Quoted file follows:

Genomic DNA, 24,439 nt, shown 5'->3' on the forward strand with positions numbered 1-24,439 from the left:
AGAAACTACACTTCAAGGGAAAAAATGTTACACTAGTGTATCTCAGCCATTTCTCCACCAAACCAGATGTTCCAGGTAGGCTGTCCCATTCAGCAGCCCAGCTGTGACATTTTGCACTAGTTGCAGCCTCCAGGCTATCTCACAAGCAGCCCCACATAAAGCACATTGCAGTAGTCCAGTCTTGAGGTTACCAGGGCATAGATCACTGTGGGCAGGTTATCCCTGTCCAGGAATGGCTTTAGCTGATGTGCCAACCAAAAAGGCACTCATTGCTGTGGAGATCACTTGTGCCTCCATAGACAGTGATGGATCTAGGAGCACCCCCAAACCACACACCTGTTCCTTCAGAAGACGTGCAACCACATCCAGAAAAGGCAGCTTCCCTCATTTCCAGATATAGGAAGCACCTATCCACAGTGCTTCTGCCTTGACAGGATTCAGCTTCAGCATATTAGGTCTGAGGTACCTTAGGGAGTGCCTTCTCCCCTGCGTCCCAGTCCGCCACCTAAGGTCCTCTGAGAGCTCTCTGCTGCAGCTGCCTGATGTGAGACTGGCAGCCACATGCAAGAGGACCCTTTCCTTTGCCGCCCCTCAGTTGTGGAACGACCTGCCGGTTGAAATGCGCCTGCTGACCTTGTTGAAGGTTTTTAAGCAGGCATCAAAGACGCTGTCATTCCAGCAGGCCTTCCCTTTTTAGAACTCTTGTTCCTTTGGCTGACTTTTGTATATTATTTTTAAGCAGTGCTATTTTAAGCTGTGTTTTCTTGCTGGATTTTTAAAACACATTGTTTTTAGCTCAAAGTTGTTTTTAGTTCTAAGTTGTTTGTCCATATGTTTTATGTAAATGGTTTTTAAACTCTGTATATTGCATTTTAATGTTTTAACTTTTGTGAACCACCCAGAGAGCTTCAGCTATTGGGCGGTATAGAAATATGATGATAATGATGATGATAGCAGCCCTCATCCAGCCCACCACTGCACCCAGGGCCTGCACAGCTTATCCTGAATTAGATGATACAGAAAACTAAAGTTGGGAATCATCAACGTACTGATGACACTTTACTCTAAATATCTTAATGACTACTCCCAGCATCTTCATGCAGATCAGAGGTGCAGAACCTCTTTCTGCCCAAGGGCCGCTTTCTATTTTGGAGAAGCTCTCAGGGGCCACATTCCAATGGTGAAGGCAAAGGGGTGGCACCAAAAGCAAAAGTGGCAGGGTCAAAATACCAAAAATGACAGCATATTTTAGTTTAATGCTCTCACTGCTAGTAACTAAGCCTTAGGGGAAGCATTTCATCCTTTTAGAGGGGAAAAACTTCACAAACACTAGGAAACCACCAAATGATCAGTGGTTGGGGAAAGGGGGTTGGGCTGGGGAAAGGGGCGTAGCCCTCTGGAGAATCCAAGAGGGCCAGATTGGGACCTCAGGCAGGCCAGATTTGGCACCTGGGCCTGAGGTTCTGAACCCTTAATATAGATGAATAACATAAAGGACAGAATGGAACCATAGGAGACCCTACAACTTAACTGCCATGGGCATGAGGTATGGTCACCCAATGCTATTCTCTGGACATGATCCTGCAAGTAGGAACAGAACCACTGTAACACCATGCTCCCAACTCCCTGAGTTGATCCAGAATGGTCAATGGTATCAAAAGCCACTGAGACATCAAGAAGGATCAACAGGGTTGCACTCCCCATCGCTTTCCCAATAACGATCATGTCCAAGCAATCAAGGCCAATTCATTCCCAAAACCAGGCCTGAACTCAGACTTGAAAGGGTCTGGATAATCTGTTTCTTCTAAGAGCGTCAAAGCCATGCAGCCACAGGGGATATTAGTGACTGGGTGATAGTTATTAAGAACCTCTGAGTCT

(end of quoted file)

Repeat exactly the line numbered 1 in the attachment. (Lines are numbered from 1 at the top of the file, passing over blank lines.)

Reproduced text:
Genomic DNA, 24,439 nt, shown 5'->3' on the forward strand with positions numbered 1-24,439 from the left: